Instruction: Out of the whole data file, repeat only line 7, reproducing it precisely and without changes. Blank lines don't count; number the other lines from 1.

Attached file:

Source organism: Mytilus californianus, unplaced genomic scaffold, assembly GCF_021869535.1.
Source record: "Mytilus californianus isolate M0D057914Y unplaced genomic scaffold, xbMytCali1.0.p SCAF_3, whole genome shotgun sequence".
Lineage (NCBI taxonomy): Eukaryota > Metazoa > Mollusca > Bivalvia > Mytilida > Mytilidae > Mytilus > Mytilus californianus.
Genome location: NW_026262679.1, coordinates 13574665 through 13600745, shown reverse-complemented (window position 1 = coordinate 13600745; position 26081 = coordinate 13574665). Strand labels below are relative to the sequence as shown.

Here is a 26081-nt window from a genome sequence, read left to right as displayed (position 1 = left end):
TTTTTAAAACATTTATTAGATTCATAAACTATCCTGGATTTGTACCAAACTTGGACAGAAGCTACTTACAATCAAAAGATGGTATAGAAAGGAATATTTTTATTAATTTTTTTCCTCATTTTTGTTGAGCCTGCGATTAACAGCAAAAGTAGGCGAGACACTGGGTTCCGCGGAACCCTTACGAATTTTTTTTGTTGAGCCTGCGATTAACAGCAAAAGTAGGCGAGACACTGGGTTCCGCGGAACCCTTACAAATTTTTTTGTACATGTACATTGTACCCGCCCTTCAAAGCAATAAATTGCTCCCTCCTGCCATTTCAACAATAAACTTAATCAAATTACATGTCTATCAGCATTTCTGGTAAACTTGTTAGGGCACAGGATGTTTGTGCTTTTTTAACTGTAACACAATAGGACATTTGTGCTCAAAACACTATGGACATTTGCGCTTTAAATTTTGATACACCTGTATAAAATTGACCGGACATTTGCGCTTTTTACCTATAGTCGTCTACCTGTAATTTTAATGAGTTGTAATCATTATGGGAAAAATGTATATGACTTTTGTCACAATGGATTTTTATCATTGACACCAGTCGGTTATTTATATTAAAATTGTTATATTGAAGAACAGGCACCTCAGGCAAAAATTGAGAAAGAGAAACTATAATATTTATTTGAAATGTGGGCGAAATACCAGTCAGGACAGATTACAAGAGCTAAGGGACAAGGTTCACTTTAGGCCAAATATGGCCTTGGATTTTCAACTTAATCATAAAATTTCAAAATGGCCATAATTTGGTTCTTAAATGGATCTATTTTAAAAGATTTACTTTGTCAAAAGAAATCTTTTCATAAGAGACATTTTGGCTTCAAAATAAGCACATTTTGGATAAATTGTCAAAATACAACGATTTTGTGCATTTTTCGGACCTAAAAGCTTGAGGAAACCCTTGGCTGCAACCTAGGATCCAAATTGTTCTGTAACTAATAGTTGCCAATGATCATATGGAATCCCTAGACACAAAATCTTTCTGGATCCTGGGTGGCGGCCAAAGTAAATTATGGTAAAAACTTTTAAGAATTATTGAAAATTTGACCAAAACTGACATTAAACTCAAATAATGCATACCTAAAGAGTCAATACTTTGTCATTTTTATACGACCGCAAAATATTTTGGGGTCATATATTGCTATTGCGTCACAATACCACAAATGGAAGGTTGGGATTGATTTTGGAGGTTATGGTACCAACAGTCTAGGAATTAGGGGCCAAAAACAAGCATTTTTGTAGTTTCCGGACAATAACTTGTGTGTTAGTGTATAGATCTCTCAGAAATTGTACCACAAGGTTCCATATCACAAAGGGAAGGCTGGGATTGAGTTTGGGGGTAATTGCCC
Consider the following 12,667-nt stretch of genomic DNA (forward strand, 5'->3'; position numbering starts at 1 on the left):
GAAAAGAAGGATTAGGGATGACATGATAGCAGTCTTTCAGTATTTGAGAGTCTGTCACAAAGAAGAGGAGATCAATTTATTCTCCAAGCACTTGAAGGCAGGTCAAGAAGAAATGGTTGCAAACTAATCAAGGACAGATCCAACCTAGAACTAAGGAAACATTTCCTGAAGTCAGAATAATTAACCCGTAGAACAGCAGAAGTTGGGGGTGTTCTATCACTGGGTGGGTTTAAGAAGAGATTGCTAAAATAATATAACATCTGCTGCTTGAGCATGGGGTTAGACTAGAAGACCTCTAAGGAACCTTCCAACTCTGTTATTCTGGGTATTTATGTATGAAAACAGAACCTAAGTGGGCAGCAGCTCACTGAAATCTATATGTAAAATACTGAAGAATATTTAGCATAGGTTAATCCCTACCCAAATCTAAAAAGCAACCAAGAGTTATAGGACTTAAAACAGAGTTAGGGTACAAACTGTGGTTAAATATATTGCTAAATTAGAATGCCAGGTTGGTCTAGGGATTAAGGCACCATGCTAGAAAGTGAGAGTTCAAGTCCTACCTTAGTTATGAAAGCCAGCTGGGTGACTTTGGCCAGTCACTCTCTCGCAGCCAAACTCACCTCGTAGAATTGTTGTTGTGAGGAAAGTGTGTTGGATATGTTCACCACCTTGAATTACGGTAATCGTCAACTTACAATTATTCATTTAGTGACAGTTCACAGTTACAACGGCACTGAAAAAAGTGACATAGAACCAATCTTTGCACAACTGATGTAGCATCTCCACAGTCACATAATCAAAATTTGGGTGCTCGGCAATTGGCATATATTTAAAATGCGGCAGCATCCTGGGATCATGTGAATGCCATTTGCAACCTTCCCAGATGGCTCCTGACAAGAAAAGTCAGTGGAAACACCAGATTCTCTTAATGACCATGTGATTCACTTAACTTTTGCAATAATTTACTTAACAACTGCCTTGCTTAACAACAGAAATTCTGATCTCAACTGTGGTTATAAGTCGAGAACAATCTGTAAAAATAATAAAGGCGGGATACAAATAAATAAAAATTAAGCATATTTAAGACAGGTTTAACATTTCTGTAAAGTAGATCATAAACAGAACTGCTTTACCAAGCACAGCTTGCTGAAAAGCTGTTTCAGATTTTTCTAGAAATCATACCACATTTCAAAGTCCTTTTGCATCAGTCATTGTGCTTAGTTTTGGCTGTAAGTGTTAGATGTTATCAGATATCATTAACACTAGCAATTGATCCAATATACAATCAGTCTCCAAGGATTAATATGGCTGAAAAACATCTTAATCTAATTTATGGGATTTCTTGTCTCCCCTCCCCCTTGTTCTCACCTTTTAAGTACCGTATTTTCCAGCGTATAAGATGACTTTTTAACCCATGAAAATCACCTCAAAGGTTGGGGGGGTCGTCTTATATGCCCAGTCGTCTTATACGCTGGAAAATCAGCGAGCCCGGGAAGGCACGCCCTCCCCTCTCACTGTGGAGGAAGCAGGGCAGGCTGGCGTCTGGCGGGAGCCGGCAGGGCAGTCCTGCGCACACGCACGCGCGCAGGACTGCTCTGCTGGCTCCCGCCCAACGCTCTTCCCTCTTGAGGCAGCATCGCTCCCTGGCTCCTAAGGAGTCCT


Consider the following 12,667-nt stretch of genomic DNA (forward strand, 5'->3'; position numbering starts at 1 on the left):